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American football positions

This list has 1 sub-list and 27 members. See also American football, American football terminology, Football positions, American football occupations
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  • Quarterback
    Quarterback Position in gridiron football
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    The quarterback (commonly abbreviated "QB"), colloquially known as the "signal caller", is a position in American and Canadian football. Quarterbacks are members of the offensive team and line up directly behind the offensive line. In modern American football, the quarterback is usually considered the leader of the offensive team, and is often responsible for calling the play in the huddle. The quarterback also touches the ball on almost every offensive play, and is the offensive player that almost always throws forward passes.
  • Holder (gridiron football)
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    In gridiron football, the holder is the player who receives the snap from the long snapper during field goal or extra point attempts made by the placekicker. The holder is set on one knee seven yards behind the line-of-scrimmage. Before the play begins he places the hand which is closest to the place kicker on the ground in a location designated by the kickers foot (In high school games, the holder/kicker combo is responsible for a kicking block, which lifts the ball off the turf), with his forward hand ready to receive the snap. After receiving the snap, the holder will place the football on the turf, or block, ideally with the laces facing the uprights and the ball accurately placed where the back hand was initially, then balancing the ball with one or two fingers until the ball is kicked.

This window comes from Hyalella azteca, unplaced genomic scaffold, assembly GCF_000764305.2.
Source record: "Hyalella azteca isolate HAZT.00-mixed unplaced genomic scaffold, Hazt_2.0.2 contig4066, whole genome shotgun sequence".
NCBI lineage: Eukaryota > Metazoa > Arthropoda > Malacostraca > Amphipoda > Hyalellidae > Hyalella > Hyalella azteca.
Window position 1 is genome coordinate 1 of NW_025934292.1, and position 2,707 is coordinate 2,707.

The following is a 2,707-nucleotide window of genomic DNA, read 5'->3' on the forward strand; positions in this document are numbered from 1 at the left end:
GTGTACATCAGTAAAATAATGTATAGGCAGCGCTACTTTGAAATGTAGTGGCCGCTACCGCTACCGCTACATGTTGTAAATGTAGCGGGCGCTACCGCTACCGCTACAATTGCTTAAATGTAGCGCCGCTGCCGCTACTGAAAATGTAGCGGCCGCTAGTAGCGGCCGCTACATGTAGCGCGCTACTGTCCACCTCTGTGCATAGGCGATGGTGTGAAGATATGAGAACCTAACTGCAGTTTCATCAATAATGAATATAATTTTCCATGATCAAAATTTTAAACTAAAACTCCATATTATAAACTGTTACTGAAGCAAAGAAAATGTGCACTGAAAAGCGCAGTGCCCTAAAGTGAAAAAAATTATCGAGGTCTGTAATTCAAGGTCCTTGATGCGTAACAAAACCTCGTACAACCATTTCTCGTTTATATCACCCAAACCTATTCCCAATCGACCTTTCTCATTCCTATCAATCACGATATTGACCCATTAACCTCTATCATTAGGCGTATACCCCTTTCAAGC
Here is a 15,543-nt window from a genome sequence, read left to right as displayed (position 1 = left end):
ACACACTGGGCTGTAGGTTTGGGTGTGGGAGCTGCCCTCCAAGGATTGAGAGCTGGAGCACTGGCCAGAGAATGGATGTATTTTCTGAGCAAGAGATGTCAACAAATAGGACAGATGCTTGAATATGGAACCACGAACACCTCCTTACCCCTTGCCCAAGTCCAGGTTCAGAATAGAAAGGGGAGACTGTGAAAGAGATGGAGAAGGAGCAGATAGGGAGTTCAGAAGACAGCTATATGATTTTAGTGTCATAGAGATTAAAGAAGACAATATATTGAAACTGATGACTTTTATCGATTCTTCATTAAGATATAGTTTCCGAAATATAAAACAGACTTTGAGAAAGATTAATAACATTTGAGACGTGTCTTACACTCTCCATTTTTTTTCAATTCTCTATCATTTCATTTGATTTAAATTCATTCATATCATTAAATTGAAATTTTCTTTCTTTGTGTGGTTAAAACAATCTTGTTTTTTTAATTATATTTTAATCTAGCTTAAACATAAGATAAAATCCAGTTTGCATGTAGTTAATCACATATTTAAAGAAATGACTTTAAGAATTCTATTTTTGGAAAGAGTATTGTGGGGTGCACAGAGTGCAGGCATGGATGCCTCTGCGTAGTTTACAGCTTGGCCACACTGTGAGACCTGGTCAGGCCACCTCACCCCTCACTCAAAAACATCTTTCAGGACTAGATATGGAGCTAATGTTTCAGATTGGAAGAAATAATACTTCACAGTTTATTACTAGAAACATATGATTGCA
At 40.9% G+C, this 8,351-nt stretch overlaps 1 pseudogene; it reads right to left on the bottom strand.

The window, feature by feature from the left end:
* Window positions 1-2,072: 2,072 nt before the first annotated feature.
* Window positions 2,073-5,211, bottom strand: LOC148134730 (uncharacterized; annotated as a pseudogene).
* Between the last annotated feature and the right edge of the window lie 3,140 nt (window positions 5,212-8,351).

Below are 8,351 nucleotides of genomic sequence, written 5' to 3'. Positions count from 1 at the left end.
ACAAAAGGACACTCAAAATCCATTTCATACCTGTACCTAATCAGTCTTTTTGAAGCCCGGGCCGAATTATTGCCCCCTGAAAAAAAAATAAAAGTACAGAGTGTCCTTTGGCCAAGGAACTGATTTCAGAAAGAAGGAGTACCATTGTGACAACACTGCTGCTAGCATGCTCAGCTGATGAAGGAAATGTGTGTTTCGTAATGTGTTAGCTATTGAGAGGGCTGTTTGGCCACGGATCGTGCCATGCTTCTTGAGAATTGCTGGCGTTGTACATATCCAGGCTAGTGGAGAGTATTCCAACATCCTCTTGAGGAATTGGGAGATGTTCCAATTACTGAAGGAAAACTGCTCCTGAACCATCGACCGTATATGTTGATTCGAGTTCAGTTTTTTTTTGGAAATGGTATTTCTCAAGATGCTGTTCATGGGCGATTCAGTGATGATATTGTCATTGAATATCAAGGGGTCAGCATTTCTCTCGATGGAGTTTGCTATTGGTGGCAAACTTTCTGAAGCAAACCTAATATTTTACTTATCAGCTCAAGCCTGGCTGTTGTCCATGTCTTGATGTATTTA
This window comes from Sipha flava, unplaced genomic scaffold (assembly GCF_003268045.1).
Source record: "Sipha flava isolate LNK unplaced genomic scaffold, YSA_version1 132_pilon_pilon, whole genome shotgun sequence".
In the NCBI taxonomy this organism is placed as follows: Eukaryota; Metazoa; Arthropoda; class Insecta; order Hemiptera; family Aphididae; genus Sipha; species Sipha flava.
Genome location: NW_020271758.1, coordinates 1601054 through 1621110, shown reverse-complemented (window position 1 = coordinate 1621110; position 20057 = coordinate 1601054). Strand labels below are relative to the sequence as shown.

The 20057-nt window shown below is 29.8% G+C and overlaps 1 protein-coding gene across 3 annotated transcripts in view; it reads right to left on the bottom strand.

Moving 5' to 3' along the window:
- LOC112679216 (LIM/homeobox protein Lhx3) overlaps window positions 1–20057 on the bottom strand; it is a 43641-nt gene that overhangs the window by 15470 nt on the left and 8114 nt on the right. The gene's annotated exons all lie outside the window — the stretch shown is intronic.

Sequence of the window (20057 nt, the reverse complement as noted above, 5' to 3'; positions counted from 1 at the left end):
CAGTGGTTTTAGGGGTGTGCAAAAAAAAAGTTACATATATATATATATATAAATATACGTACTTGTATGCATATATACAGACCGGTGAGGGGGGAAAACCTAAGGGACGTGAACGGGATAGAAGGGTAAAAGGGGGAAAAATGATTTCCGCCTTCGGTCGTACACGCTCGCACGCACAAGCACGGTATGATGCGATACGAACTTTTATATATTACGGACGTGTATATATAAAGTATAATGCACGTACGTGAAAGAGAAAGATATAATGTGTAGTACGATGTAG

• Slotback
    Slotback Position in gridiron football
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    Slotback, sometimes referred to as an A-back or, especially in the United States, slot receiver, is a position in gridiron football. The "slot" is the area between the last offensive lineman on either side of the center and the wide receiver on that side. A player who lines up between those two players and behind the line of scrimmage is a slotback. The position is a fixture of Canadian football and indoor football, but is also used in American football. The slotback is similar to the wide receiver but also has many of the same traits as a running back or tight end; a slotback lines up closer to the offensive line and often farther back than a wide receiver.
  • End (gridiron football)
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    An end in American and Canadian football is a player who lines up at either end of the line of scrimmage, usually beside the tackles. Rules state that a legal offensive formation must always consist of seven players on the line of scrimmage and that the player on the end of the line constitutes an eligible receiver.
  • Halfback (American football)
    Halfback (American football) Offensive position in American football